KATHLEEN PARKER: Pious baloney 2.0

By Kathleen Parker

WASHINGTON – One thing we’ve learned since the Republican primary season began: There’s an awful lot of pious baloney out there.
The vast majority of it is on the plate of the man who coined the phrase – Newt Gingrich. Not that he’s dining alone. Gingrich first tossed the holy lunchmeat on the counter during one of the New Hampshire debates after Mitt Romney tried to aver that he never set out to be a career politician. He was a businessman first, he said, who found his way to politics.
Gingrich, who has declared war on Romney, all but called the former Massachusetts governor a liar, and not for the first time. Fast forward a few days, and Romney’s rivals have seized the baloney and slathered it with holy hoo-hah.
To recap: Romney was speaking to an audience about health care and the necessity of being able to select one’s own insurance company. His complete quote went as follows:
“I want individuals to have their own insurance. That means the insurance company will have an incentive to keep you healthy. It also means that if you don’t like what they do, you can fire them. I like being able to fire people who provide services to me. You know, if someone doesn’t give me the good service I need, I want to say, ‘You know, I’m going to go get somebody else to provide that service to me.’”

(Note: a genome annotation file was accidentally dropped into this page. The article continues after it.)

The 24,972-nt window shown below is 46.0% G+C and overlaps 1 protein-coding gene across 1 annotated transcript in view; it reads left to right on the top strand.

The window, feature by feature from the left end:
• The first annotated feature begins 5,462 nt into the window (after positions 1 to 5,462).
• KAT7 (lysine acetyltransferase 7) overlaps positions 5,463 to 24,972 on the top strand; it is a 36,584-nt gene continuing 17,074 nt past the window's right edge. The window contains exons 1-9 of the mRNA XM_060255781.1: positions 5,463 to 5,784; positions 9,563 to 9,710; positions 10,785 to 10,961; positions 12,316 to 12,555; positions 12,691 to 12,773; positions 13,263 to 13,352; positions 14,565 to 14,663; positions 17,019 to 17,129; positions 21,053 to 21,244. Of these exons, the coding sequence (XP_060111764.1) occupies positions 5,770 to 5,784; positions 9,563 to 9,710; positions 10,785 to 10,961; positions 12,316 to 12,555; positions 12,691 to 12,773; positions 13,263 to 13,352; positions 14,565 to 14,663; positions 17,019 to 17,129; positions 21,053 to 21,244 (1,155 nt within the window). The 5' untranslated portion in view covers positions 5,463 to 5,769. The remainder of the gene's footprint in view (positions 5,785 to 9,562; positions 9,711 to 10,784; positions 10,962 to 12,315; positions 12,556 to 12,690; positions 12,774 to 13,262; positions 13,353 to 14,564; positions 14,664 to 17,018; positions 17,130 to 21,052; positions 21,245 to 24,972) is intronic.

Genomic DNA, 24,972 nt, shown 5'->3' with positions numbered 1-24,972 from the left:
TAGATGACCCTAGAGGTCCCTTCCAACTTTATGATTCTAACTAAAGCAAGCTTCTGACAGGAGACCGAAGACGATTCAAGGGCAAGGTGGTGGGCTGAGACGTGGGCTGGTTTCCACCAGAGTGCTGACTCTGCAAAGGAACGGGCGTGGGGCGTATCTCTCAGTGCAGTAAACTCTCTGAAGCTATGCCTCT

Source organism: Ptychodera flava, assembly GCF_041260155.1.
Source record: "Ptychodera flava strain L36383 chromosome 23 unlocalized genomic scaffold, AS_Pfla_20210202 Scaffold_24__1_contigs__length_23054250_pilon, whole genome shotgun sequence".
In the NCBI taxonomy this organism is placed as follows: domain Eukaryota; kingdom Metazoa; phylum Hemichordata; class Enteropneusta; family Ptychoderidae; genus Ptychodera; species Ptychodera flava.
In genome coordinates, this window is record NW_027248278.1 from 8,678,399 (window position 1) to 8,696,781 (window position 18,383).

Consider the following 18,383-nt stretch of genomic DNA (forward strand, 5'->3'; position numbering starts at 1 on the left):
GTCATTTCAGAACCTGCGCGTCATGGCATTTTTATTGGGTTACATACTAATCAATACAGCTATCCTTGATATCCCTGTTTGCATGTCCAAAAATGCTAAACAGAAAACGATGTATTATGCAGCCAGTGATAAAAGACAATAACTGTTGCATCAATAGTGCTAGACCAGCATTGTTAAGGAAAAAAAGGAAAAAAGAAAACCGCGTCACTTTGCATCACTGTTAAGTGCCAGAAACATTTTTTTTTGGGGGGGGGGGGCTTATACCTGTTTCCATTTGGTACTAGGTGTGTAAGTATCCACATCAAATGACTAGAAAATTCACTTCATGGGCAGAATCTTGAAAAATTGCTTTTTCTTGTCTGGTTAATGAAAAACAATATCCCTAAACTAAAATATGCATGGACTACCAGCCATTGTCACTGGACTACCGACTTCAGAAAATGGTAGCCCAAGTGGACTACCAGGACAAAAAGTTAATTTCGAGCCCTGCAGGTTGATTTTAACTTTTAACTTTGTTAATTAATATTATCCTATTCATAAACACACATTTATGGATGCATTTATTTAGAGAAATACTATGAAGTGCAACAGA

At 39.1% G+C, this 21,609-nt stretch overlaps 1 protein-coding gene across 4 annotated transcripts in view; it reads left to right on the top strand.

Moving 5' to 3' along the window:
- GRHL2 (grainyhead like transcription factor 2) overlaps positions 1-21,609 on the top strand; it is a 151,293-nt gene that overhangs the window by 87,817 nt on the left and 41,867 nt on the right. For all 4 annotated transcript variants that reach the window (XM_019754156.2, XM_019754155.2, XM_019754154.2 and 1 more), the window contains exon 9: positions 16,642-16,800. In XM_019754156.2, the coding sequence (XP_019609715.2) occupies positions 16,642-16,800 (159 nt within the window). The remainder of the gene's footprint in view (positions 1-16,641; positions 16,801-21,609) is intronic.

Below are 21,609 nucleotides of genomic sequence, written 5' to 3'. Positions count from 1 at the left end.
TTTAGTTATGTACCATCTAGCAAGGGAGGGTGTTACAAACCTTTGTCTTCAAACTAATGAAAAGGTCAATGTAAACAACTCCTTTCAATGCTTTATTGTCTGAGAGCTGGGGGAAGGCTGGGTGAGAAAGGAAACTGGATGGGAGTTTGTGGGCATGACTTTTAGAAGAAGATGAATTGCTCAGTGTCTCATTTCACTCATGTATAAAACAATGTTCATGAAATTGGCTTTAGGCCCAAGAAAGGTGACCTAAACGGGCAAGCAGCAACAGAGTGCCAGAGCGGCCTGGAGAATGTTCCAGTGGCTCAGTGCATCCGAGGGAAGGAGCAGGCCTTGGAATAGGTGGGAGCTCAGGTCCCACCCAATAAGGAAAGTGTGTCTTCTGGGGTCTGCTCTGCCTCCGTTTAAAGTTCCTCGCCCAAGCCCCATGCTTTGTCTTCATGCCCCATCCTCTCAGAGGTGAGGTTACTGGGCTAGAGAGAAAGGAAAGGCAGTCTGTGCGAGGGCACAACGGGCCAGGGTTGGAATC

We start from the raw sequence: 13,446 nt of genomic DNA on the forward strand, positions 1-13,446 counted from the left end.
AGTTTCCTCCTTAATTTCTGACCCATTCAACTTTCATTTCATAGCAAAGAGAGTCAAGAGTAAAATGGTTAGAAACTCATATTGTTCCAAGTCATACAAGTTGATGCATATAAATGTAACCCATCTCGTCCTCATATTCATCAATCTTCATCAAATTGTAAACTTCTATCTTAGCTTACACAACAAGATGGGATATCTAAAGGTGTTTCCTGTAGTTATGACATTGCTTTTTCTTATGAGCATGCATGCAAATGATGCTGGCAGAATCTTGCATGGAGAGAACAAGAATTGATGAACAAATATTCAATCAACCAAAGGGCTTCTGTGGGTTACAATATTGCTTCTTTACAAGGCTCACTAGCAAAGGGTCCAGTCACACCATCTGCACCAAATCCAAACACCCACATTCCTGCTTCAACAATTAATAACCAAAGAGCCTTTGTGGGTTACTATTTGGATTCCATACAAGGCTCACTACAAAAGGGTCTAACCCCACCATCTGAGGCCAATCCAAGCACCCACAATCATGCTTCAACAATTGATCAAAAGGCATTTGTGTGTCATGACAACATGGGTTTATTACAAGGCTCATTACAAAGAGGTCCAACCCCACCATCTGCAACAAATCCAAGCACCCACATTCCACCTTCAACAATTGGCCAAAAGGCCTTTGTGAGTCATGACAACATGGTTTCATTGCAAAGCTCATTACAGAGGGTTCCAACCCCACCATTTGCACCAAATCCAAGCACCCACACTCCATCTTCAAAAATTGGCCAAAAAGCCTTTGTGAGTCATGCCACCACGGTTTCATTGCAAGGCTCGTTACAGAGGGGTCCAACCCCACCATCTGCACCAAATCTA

That’s plain enough, right? Not if you’re Jon Huntsman or Rick Perry, both of whom are trying to capitalize on the idea that Romney likes to fire people.
At least Gingrich, Ron Paul and Rick Santorum have declined to join the club of Mr. Sillys.
But the job-killing idea has picked up additional sauce, sticking as we are with the baloney theme, with criticism that Romney’s leadership of Bain Capital also resulted in some people losing their jobs. Well and indeed they did. That’s what happens sometimes when companies are purchased, salvaged from poor management, revamped and, assuming competence at the top, made profitable.
Sometimes people need to be fired and sometimes they shouldn’t be hired at all. That’s reality. The further, obvious reality is that several of those who do not deserve to have the jobs they seek are running for president of the United States.
Kathleen Parker’s email address is kathleenparker@washpost.com. She writesfor The Washington Post Writers Group.

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